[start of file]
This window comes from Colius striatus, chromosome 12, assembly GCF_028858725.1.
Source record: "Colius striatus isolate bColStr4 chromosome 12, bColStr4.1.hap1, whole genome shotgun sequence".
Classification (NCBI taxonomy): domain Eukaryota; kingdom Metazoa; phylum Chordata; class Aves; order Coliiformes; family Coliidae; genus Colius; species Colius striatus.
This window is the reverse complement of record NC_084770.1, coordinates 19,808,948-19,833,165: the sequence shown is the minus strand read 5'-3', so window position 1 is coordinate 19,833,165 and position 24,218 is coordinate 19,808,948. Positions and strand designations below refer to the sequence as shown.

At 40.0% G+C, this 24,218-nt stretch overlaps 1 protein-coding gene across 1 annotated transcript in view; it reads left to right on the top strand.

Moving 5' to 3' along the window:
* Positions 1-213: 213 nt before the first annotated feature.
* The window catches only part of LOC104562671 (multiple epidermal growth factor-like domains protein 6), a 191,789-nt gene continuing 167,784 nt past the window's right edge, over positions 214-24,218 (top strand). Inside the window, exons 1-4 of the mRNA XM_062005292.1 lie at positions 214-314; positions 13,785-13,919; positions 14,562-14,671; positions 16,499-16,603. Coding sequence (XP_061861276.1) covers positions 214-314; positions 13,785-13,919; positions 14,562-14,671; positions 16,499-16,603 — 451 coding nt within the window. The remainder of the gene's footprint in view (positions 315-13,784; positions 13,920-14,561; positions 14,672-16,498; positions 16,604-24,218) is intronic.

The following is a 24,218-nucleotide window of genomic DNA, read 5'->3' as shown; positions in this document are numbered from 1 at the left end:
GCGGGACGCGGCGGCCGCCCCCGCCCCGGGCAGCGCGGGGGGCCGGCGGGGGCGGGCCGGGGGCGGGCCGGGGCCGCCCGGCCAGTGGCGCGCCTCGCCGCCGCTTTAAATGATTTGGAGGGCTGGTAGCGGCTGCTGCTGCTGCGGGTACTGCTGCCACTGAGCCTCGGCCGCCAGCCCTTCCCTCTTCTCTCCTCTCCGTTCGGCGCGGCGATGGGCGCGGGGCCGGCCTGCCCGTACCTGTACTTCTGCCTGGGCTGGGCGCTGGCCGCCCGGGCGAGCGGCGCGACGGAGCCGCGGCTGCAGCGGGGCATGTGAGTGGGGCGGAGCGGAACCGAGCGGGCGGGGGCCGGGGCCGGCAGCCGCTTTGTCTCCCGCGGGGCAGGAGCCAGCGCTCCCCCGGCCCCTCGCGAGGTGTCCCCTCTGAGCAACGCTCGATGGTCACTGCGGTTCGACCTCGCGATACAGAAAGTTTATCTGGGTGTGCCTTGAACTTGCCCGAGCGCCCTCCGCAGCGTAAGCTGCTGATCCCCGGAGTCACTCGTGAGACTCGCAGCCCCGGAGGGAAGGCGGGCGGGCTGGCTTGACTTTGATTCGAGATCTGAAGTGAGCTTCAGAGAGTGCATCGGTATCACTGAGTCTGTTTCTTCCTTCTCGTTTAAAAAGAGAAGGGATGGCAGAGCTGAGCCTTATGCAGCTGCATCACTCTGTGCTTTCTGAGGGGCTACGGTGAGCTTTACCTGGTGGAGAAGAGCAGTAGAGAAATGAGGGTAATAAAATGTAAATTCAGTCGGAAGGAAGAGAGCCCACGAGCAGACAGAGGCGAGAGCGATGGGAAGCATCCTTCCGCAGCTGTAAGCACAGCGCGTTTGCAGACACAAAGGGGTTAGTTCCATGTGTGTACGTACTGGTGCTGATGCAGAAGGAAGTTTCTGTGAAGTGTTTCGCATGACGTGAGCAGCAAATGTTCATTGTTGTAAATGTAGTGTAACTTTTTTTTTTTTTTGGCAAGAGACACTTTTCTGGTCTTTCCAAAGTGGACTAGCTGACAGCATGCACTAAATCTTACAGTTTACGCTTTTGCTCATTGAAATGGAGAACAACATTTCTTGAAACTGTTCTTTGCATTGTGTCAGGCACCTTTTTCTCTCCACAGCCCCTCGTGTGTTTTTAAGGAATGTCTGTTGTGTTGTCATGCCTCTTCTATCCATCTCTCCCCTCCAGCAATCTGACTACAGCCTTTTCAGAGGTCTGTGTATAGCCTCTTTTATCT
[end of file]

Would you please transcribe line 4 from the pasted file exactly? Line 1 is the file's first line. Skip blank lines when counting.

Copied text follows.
This window is the reverse complement of record NC_084770.1, coordinates 19,808,948-19,833,165: the sequence shown is the minus strand read 5'-3', so window position 1 is coordinate 19,833,165 and position 24,218 is coordinate 19,808,948. Positions and strand designations below refer to the sequence as shown.